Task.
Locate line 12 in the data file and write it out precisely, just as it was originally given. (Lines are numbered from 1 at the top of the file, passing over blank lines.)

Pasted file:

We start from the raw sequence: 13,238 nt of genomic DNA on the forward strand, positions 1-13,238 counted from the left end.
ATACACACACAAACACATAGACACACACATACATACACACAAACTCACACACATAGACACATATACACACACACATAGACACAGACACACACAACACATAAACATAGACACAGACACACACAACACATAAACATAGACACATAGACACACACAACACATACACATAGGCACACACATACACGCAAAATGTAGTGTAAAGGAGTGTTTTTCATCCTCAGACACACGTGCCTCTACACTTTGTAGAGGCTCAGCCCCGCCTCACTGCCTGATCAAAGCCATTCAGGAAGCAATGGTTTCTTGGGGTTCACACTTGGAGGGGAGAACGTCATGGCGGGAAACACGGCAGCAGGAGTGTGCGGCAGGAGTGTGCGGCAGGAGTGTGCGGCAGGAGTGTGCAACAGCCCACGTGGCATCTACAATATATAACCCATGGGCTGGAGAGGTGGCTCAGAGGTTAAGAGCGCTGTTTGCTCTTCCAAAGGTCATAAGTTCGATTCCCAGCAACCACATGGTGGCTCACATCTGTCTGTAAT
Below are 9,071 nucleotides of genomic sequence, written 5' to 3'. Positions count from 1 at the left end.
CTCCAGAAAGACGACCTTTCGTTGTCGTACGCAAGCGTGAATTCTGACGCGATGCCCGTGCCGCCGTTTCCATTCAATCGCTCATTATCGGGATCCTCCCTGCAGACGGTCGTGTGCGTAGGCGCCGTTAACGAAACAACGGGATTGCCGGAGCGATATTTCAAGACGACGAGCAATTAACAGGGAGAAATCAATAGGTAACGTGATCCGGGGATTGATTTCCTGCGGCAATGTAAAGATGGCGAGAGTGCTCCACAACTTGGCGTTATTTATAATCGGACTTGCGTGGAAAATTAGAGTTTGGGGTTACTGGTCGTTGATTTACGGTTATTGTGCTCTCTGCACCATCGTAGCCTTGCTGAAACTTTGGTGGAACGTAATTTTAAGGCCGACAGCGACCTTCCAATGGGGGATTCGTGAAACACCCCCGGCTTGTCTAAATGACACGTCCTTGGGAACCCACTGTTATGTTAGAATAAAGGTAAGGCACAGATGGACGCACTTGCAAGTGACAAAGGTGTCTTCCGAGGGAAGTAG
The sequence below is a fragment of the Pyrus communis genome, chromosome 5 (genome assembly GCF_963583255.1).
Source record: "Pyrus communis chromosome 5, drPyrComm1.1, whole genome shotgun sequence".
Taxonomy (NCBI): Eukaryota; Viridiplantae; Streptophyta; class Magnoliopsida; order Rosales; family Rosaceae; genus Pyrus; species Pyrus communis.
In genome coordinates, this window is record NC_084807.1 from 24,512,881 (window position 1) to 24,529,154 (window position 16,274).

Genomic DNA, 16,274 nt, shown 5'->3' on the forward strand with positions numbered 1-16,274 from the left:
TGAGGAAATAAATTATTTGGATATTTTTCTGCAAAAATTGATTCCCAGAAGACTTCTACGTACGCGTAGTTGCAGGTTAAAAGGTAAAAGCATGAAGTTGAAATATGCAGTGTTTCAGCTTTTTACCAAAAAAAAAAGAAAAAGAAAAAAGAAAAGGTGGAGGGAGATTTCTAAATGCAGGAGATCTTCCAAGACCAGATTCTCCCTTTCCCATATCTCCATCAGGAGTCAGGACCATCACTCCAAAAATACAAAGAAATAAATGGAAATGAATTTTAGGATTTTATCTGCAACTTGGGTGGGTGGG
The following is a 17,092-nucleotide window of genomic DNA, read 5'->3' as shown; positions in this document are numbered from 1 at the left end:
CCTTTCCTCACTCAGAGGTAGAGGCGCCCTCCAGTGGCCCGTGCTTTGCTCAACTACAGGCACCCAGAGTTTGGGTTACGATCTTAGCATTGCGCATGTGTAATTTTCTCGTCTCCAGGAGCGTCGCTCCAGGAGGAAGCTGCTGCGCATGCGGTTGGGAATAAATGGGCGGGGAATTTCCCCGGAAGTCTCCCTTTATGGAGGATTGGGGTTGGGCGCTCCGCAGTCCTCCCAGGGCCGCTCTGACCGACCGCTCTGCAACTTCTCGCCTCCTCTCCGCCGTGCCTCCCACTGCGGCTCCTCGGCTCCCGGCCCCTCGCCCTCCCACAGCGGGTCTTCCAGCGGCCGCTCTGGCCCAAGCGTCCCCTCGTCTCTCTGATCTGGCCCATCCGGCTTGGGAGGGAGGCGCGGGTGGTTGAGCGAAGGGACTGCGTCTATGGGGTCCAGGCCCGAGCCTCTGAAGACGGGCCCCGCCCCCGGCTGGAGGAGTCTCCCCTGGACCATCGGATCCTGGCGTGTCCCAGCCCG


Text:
CCTTTCCTCACTCAGAGGTAGAGGCGCCCTCCAGTGGCCCGTGCTTTGCTCAACTACAGGCACCCAGAGTTTGGGTTACGATCTTAGCATTGCGCATGTGTAATTTTCTCGTCTCCAGGAGCGTCGCTCCAGGAGGAAGCTGCTGCGCATGCGGTTGGGAATAAATGGGCGGGGAATTTCCCCGGAAGTCTCCCTTTATGGAGGATTGGGGTTGGGCGCTCCGCAGTCCTCCCAGGGCCGCTCTGACCGACCGCTCTGCAACTTCTCGCCTCCTCTCCGCCGTGCCTCCCACTGCGGCTCCTCGGCTCCCGGCCCCTCGCCCTCCCACAGCGGGTCTTCCAGCGGCCGCTCTGGCCCAAGCGTCCCCTCGTCTCTCTGATCTGGCCCATCCGGCTTGGGAGGGAGGCGCGGGTGGTTGAGCGAAGGGACTGCGTCTATGGGGTCCAGGCCCGAGCCTCTGAAGACGGGCCCCGCCCCCGGCTGGAGGAGTCTCCCCTGGACCATCGGATCCTGGCGTGTCCCAGCCCG